How to talk about death with children

How to talk about death with children

Death is a very morbid topic that never gets brought up, unless the situation calls for it. Read more to find out what to say and what not say when it comes to talking to your kids about death.

telling children about death

Read more on how to talk to children about death when someone dies

My 4-year-old granddaughter, Mack, spends each day of her life with me while my son and daughter in-law are at work. But until nearly 4 months ago, we were not alone. Mack also had the privilege of spending her days with her great-great grandmother; better known as Granny.

Granny had lived with us for years, but at the age of 96, her body and mind were simply ‘old and all worn out’ in Mack’s words. On the day of Granny’s funeral, Mack looked and said, “Granny got so worn out. Jesus had to take her to Heaven to fix her, didn’t he?” And to that I said, “Yes, he did.”

Related: Dealing with the death of a child

Death is inevitable

Reality is, telling children about death is something that is going to present itself at some point. Whether it be the death of an older relative or even a pet, children need to know what death is all about. There are usually three questions you are most likely going to deal with when telling children about death.

Why did ‘they’ die?

Telling children about death and why they died should all be done tactfully, and also answered practically. In the case of an older person passing away, the simple truth that their body was old and worn out, is enough. In the case of a younger person passing away, you will most likely need to have a much deeper conversation, such as these:

  • If the person has died of a disease such as cancer, you’ll need to explain that cancer caused so much sickness and pain in the person’s body that it wore out long before it should have.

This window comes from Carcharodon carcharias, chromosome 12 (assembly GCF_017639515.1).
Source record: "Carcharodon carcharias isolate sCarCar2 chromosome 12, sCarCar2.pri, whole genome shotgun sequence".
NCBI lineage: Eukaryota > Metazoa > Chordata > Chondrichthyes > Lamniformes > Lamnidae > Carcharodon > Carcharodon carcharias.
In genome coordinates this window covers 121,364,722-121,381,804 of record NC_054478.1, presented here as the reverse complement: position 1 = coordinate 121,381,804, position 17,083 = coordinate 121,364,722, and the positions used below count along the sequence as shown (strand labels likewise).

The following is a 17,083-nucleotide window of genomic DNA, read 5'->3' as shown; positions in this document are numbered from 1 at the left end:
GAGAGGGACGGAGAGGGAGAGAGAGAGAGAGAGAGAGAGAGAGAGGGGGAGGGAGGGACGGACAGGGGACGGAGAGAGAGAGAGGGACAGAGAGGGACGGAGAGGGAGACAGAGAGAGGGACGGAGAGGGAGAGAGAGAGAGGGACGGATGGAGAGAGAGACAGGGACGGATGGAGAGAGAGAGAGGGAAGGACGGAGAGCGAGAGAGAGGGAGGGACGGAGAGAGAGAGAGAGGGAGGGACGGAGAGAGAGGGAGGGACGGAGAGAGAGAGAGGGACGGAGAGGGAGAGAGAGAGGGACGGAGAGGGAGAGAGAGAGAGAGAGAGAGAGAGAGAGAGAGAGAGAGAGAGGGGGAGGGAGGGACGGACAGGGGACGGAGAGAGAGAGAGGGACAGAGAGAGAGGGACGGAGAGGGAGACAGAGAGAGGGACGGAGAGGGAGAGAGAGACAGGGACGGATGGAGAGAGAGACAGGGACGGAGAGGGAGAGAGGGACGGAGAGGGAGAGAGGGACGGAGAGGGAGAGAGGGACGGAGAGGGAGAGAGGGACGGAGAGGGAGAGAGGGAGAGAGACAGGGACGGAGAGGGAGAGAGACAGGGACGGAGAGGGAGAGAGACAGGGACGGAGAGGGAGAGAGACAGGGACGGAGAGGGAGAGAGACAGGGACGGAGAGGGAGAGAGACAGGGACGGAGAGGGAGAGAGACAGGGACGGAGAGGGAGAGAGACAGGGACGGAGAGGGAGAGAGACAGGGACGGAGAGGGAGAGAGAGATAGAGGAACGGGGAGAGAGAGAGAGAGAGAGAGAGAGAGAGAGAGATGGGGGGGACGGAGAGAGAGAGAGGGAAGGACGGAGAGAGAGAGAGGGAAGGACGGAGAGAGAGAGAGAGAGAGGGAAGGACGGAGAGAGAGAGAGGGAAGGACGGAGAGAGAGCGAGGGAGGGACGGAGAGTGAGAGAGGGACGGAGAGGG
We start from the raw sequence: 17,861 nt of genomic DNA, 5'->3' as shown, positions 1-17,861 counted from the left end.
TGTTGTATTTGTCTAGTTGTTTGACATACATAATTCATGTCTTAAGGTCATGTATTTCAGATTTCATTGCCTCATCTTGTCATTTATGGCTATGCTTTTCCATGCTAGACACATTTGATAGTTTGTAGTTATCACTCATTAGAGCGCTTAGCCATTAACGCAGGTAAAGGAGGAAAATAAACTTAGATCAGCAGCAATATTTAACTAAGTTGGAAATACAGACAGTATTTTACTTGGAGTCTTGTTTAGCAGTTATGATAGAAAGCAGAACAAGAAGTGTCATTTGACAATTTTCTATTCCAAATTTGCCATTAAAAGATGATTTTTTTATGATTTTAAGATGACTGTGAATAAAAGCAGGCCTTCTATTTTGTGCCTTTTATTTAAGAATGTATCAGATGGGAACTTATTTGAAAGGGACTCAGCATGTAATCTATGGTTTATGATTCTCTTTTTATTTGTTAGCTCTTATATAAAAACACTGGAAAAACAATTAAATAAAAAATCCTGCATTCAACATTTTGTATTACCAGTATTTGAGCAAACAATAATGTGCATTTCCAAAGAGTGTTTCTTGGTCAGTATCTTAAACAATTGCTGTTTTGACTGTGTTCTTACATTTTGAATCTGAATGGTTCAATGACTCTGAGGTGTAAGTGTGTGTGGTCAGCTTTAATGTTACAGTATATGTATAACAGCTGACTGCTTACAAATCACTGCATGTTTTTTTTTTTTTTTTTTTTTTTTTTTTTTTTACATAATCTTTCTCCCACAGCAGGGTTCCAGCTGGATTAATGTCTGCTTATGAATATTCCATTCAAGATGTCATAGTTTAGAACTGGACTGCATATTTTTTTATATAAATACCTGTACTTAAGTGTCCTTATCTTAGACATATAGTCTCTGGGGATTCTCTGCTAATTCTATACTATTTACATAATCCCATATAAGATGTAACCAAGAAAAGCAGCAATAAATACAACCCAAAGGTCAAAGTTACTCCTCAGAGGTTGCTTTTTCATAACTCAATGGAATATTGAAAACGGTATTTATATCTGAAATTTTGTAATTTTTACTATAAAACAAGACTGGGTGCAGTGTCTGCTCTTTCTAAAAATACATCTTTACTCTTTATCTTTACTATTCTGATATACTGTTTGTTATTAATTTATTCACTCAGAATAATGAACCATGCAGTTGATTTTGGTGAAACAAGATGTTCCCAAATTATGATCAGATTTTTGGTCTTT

• If the person died as a result of injuries from an accident, you will need to explain that their body was too broken for doctors to fix. Even though the doctors tried as hard as they could, some things just can’t be fixed.
  • If the death is that of an infant (newborn or otherwise), explaining to your child that the baby was never going to be able to run, jump, talk or hug because their little body just wasn’t strong enough to grow will usually suffice.

Related: How to help your child deal with the death of a pet

When telling children about death, and how they died?

  • Never tell a child the person went to sleep forever. Your child will never want to sleep again out of fear of never waking up.
  • Be careful to not give too many details of a person’s pain and suffering. This is scary for a child as well emotionally upsetting.

What happens to someone when they die?

The answer to this question will be determined by your religious beliefs. It is comforting, however, for a child to know that the person they knew and loved is eternally free, and not ‘trapped’ inside a coffin buried in the ground.

The gentle truth when telling children about death

Death is a part of life. By being gentle, truthful and mindful of what questions are being asked (don’t read more into it than there is), you and your child will be able to cope, grieve and move forward when it happens to those you love.

Parents, share any tips or experiences you might have had when telling children about death.

Watch this video on how to talk to children about death:

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Written by

Darla Noble

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